The year is 1939, and John and Mary Emerson have a new baby, Jack. They know there’s something different about the 3-month-old, but it isn’t until the mysterious Wyndham Foundation contacts them that they realize that Jack can do things that normal humans can’t do. His budding powers include telekinesis, psychic ability and mind control, and when he grows up, he could be unstoppable. Under the care of his parents and a Wyndham nurse, however, he grows up to be a generally happy, well-adjusted boy. He and others like him are called “sentients,” and explore their power under the tutelage of experienced Wyndham agents. However, not everyone wants to encourage and teach the sentients; many governments, for example, view them as weapons to be controlled and deployed (especially as the Cold War reaches its peak). As Jack reaches adulthood, he learns that not all sentients are good, and as his own powers grow to levels rarely seen before, he must contend with super-beings whose goals are nothing less than absolute domination. He also must contend with his own concentrated harmonic energy field, a force that could ultimately destroy him. Although stories about teens with destructive, awe-inspiring telekinetic abilities are a well-trod field, from Stephen King’s Carrie (1974) to the 2012 film Chronicle, Parrish still lays out an intriguing journey. The novel offers a sprawling cast of affable, memorable heroes and stock villains, resulting in a lengthy but enjoyable story, told at a swift pace. The only downside is that so many characters come and go with increasing rapidity, and events rush by too quickly as the novel races to its true climax. In the end, however, Parrish ties everything together and brings the story full-circle.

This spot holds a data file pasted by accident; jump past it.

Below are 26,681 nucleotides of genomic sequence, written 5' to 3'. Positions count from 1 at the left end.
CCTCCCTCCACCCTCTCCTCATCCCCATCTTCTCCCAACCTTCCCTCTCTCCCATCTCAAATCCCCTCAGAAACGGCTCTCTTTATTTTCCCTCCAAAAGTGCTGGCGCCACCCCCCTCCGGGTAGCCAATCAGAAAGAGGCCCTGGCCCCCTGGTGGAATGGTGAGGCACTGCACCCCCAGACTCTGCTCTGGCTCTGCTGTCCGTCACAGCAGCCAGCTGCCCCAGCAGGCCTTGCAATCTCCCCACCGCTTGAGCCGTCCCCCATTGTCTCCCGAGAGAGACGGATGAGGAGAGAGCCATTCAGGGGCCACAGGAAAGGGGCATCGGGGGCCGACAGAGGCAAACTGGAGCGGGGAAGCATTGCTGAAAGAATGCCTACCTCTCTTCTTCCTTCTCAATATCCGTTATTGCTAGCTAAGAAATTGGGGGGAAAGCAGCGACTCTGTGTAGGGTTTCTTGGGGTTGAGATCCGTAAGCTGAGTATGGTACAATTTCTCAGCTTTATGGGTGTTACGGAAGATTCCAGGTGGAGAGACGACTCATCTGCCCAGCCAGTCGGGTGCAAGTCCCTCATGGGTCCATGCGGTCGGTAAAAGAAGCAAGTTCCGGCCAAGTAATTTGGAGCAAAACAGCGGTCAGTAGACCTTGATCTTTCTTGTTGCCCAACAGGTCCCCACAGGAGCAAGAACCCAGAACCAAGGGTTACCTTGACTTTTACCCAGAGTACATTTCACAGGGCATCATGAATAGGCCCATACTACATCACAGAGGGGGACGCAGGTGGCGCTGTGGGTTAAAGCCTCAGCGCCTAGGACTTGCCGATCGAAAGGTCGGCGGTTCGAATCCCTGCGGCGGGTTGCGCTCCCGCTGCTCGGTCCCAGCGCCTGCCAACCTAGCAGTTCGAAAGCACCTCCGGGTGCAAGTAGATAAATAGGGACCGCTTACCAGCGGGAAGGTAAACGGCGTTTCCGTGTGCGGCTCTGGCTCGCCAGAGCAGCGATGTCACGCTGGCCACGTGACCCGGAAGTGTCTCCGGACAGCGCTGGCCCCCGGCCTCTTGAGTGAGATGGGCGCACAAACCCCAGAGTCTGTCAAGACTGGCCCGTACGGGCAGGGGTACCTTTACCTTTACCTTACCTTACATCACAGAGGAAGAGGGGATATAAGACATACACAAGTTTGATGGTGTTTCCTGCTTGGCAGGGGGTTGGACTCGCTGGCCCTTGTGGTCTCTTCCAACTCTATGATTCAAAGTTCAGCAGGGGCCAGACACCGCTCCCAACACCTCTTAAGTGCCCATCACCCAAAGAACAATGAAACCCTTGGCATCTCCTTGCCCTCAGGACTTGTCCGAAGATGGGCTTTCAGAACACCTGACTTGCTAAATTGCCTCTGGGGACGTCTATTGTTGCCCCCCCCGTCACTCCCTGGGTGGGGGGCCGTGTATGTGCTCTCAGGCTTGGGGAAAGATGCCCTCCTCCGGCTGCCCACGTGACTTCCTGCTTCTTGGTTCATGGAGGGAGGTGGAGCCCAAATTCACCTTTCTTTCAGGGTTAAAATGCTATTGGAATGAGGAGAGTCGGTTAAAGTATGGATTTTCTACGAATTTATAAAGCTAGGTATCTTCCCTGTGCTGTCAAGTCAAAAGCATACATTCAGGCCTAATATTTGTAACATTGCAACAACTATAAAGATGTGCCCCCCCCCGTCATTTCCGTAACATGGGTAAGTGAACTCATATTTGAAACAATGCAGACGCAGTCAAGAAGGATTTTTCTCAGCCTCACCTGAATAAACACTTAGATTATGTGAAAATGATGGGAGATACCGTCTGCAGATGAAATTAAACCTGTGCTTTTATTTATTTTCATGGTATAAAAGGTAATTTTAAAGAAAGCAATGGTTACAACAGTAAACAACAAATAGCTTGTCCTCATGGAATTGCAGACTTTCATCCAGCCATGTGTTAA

A traditional but engaging new addition to a packed genre.